For your double doors instead of planing you can try to take both doors off the hinges and slightly bend the hinges in the direction that would supply more space between the doors. It doesn't take much, just a little tweak on all the hinges and rehang the doors. As for painting, I think i'd still with the paint you already have and just invest in a really good brush. I'd also apply the first coat and wet sand it with a really fine grain sandpaper to get out the brush marks. Then maybe slightly thin the paint for the 2nd coat so that you don't have deep brush marks, but it depends on the paint. Lastly really take your time and work on sections at a time. Good Luck!
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Uturn

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Re: Best way to paint furniture
« Reply #4 on: August 15, 2017, 12:01:30 PM »
Rattle cans work just fine, but spring for the plastic handle with a trigger.  I have found that I get much better spray control this way.  And your finger doesn't get sore.

The Sherman Williams store near me rents sprayers.  Or check CL.  I would resist the low end consumer models at the big box stores.  You can also get mid level sprayers at woodworking stores/web sites.  You will get better results with the multi-stage turbine sprayers.
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Roadrunner53

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Re: Best way to paint furniture
« Reply #5 on: June 03, 2018, 04:16:23 PM »
I have a brass floor lamp that has this ugly pitting going on. I want to spray paint it. The color is a brass but seems to have some black in it too. Can anyone suggest a type of spray paint for this? I am up for a color change or stay with a brass look. The floor lamp also has a glass table built into it so it will be a little challenge to paint it. Will have to cover the glass with newspaper. However, I would be up to spray painting that too. Is there such a thing as an spray paint for glass kind of like opaque? My Hub has spray painted a few things with success. One was an old, ugly jug. It is a clay jug and was painted turquoise but was faded and had some minor cracks in the paint. We found this gorgeous turquoise gloss spray paint and I just love it!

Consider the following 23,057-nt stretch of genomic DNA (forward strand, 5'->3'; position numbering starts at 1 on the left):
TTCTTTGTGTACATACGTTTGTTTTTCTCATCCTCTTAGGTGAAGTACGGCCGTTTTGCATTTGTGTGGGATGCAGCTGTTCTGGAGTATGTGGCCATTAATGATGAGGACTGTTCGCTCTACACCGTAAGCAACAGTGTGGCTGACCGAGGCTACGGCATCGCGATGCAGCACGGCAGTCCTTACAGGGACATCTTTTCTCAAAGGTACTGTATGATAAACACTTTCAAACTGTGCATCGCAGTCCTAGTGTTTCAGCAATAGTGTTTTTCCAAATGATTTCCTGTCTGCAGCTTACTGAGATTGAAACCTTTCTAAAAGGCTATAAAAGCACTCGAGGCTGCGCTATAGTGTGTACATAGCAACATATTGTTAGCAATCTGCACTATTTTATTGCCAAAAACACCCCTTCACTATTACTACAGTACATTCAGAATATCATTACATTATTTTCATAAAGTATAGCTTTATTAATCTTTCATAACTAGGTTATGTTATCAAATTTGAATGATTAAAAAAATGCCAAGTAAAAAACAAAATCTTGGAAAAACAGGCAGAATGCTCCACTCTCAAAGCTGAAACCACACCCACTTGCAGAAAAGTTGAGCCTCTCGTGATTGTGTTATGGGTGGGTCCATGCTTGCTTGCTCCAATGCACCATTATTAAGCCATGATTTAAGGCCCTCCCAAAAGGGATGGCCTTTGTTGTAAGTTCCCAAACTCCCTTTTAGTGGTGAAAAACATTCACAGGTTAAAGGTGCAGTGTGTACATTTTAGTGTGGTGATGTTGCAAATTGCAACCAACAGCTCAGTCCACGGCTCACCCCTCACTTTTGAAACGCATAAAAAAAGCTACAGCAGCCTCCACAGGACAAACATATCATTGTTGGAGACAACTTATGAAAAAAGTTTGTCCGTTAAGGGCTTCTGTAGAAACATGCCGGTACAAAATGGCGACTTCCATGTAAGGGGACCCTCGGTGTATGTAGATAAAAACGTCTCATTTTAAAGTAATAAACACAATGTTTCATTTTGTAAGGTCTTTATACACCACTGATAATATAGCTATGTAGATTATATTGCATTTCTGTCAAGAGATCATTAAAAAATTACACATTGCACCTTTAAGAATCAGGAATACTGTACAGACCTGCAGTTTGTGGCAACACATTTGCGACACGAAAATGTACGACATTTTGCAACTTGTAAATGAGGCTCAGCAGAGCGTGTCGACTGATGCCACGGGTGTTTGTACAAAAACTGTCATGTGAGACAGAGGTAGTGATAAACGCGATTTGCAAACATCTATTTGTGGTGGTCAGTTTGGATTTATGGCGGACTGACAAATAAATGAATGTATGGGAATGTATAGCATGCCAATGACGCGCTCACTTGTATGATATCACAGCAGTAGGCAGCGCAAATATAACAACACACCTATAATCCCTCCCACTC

Not sure what color I would change the floor lamp to if I did a major color change. I would like to keep it on the lighter side for dust reasons. So I guess my question is does spray paint come in some kind of multi color in one can?
And is there any spray paint that looks good when you paint over clear glass?

pbkmaine

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Re: Best way to paint furniture
« Reply #6 on: June 03, 2018, 05:05:42 PM »
I have a brass floor lamp that has this ugly pitting going on. I want to spray paint it. The color is a brass but seems to have some black in it too. Can anyone suggest a type of spray paint for this? I am up for a color change or stay with a brass look. The floor lamp also has a glass table built into it so it will be a little challenge to paint it. Will have to cover the glass with newspaper. However, I would be up to spray painting that too. Is there such a thing as an spray paint for glass kind of like opaque? My Hub has spray painted a few things with success. One was an old, ugly jug. It is a clay jug and was painted turquoise but was faded and had some minor cracks in the paint. We found this gorgeous turquoise gloss spray paint and I just love it!

Not sure what color I would change the floor lamp to if I did a major color change. I would like to keep it on the lighter side for dust reasons. So I guess my question is does spray paint come in some kind of multi color in one can?